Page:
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Speedsters don't like cages.

Barry paces restlessly, aware that no amount of creative thinking will phase him through these walls. He presses his hands against the glass, frustration mounting as time passes. Curling his palms into fists, he pounds them against the wall, shouting at the top of his lungs, needing to hear someone's voice. He doesn't know who might be listening to him, but he refuses to be silent.

Out of sight, out of mind prevails: no one responds. Even when he shouts himself hoarse and bruises his fists with the intensity of his efforts, no one comes down to free him. No one even acknowledges him over the comms, leaving him utterly stranded, alone. In a place where no one would ever think to look for him.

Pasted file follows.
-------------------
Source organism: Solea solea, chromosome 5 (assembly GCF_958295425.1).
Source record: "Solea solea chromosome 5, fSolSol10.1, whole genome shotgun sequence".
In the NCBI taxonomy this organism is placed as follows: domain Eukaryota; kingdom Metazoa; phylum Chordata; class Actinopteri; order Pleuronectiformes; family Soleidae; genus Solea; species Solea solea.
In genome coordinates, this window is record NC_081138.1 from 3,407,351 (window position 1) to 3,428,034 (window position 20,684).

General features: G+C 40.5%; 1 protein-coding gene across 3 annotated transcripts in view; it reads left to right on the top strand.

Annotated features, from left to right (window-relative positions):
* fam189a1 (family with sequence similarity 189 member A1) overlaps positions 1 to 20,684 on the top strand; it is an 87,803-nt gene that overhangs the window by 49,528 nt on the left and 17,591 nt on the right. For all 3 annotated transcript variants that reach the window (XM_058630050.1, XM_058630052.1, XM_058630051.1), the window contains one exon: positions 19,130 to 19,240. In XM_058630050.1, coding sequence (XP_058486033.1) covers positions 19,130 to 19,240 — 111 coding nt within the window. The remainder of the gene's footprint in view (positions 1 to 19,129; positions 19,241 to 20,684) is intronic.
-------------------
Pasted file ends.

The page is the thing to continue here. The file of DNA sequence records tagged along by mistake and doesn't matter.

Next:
Sick with the effort of trying to be heard, Barry slides to the floor, head aching, mouth dry. Pressing his fists against his closed eyes, he tries to compose himself. They won't let him out if they think he's unhinged. Of course he's in his right mind. His anger is justified; his frustration, valid. They have no right to imprison him. Coaxing in deep breaths, he reminds himself that it doesn't matter how right he is: they have the key. If they expect him to grovel for his freedom, then he needs to grovel.

Just the thought fills him with so much bitterness he almost cracks a tooth.

It doesn't help that the quiet is its own punishment, an Antarctic stillness that makes him fidget. He pries at his gloves just to hear the Velcro-like tear of interlocking fabric coming together and apart, again and again and again, peeling off his boots for the same effect. It doesn't do much for his mood, but it gives him something to do for a time, distracted, taking out his pain on the suit.